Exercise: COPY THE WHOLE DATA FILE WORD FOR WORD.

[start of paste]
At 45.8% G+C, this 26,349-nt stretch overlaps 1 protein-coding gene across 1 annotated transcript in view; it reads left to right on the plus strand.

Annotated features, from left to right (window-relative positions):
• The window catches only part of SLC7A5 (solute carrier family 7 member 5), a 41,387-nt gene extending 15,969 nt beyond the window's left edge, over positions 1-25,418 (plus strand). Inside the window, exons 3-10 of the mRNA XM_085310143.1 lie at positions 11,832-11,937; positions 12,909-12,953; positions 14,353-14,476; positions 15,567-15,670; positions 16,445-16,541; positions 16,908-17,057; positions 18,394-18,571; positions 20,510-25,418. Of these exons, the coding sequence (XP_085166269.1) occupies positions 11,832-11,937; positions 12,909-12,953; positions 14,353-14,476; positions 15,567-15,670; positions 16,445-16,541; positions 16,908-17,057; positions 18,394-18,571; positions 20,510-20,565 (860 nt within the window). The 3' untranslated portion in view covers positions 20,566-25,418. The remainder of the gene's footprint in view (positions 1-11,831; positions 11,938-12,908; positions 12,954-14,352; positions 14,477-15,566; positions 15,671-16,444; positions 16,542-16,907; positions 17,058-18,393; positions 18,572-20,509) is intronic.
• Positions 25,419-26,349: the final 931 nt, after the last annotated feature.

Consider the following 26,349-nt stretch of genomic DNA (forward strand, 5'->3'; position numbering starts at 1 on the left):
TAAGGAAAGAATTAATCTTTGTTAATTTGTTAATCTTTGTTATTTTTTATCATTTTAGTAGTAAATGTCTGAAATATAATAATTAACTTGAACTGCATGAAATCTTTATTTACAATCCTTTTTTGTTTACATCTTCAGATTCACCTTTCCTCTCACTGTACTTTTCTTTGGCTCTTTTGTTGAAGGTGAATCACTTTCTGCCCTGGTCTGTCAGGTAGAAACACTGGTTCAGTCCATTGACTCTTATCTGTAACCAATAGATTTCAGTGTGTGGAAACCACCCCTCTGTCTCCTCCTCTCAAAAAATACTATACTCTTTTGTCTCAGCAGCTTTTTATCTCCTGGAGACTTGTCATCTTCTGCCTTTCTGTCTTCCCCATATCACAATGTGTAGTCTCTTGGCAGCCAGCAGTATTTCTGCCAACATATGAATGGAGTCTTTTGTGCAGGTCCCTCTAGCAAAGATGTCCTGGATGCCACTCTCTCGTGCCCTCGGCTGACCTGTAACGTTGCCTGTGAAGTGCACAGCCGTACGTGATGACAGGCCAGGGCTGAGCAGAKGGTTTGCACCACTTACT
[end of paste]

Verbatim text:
At 45.8% G+C, this 26,349-nt stretch overlaps 1 protein-coding gene across 1 annotated transcript in view; it reads left to right on the plus strand.

Annotated features, from left to right (window-relative positions):
• The window catches only part of SLC7A5 (solute carrier family 7 member 5), a 41,387-nt gene extending 15,969 nt beyond the window's left edge, over positions 1-25,418 (plus strand). Inside the window, exons 3-10 of the mRNA XM_085310143.1 lie at positions 11,832-11,937; positions 12,909-12,953; positions 14,353-14,476; positions 15,567-15,670; positions 16,445-16,541; positions 16,908-17,057; positions 18,394-18,571; positions 20,510-25,418. Of these exons, the coding sequence (XP_085166269.1) occupies positions 11,832-11,937; positions 12,909-12,953; positions 14,353-14,476; positions 15,567-15,670; positions 16,445-16,541; positions 16,908-17,057; positions 18,394-18,571; positions 20,510-20,565 (860 nt within the window). The 3' untranslated portion in view covers positions 20,566-25,418. The remainder of the gene's footprint in view (positions 1-11,831; positions 11,938-12,908; positions 12,954-14,352; positions 14,477-15,566; positions 15,671-16,444; positions 16,542-16,907; positions 17,058-18,393; positions 18,572-20,509) is intronic.
• Positions 25,419-26,349: the final 931 nt, after the last annotated feature.

Consider the following 26,349-nt stretch of genomic DNA (forward strand, 5'->3'; position numbering starts at 1 on the left):
TAAGGAAAGAATTAATCTTTGTTAATTTGTTAATCTTTGTTATTTTTTATCATTTTAGTAGTAAATGTCTGAAATATAATAATTAACTTGAACTGCATGAAATCTTTATTTACAATCCTTTTTTGTTTACATCTTCAGATTCACCTTTCCTCTCACTGTACTTTTCTTTGGCTCTTTTGTTGAAGGTGAATCACTTTCTGCCCTGGTCTGTCAGGTAGAAACACTGGTTCAGTCCATTGACTCTTATCTGTAACCAATAGATTTCAGTGTGTGGAAACCACCCCTCTGTCTCCTCCTCTCAAAAAATACTATACTCTTTTGTCTCAGCAGCTTTTTATCTCCTGGAGACTTGTCATCTTCTGCCTTTCTGTCTTCCCCATATCACAATGTGTAGTCTCTTGGCAGCCAGCAGTATTTCTGCCAACATATGAATGGAGTCTTTTGTGCAGGTCCCTCTAGCAAAGATGTCCTGGATGCCACTCTCTCGTGCCCTCGGCTGACCTGTAACGTTGCCTGTGAAGTGCACAGCCGTACGTGATGACAGGCCAGGGCTGAGCAGAKGGTTTGCACCACTTACT